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If you could look closely enough at the objects that surround you, zooming in at magnifications far beyond those you could ever see with most microscopes, you would eventually get to a point where the familiar rules of your everyday experiences break down. At scales where blood cells and viruses seem enormous and molecules come into view, things are no longer subject to the simple laws of physics that we learn in high school.

Atoms—and the electrons, protons and neutrons they are made of—don’t exist in the same way a marble does. Instead they are smeared in clouds that are difficult to understand and impossible to describe without the complex mathematics of quantum mechanics.

And yet atoms make up molecules, which, in turn, are the building blocks of marbles and everything else we touch and see each day. Nature has clearly found some way of suppressing quantum behavior when quantum objects are assembled into the familiar ones all around us.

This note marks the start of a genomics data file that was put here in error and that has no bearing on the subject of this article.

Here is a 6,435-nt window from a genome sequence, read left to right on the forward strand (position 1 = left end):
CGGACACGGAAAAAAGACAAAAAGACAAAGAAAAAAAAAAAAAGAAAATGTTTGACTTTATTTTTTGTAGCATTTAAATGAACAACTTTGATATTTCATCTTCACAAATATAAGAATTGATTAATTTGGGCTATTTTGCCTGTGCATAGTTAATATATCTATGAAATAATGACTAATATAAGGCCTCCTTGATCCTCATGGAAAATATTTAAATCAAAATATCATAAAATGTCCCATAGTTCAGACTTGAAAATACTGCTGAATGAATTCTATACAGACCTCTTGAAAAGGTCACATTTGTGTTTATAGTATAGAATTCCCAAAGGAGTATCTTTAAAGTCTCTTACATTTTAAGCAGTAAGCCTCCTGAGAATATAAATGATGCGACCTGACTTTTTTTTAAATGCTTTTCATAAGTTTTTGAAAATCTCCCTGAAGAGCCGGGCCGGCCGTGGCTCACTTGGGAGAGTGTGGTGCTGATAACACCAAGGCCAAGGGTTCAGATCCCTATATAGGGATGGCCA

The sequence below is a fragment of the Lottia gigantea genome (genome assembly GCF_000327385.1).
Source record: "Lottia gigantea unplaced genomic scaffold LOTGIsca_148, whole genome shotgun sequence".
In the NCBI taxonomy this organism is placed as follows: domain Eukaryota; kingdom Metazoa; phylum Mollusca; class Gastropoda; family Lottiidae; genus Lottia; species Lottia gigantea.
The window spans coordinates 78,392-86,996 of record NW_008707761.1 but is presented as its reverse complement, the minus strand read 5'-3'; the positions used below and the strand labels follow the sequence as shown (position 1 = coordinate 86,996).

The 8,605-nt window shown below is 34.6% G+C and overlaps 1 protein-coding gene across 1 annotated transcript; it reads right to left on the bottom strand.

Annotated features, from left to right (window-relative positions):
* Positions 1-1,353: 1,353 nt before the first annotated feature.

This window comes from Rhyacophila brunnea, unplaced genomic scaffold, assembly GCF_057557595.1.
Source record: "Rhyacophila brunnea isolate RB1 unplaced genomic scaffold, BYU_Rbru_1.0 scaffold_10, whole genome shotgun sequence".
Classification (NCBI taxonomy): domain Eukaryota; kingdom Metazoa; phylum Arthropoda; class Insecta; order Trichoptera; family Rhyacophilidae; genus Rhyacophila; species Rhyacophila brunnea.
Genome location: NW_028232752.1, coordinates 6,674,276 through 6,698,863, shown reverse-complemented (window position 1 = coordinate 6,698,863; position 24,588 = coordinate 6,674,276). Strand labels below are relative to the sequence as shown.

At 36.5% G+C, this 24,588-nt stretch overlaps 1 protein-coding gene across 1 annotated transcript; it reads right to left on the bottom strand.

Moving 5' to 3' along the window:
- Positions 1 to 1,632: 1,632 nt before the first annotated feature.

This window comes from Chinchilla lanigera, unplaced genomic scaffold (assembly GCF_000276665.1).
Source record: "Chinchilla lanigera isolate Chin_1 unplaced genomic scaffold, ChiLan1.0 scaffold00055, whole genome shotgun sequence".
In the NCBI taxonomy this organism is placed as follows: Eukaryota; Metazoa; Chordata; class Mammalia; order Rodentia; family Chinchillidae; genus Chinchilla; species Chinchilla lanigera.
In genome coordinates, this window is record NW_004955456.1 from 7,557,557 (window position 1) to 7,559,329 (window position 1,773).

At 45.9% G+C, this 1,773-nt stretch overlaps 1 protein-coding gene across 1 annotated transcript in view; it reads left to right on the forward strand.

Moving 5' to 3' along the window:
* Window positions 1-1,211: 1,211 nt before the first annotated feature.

How can things that obey the classical laws of physics—such as a pitched baseball or a bumblebee in flight—be composed of parts that are subject to quantum rules at minute levels? That is one of the deepest questions in modern physics. In pursuit of an answer, recent research—with funding from the High Energy Physics program at the Department of Energy’s Office of Science—should help shed light on how the classical world emerges from the underlying quantum one.

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Category: Science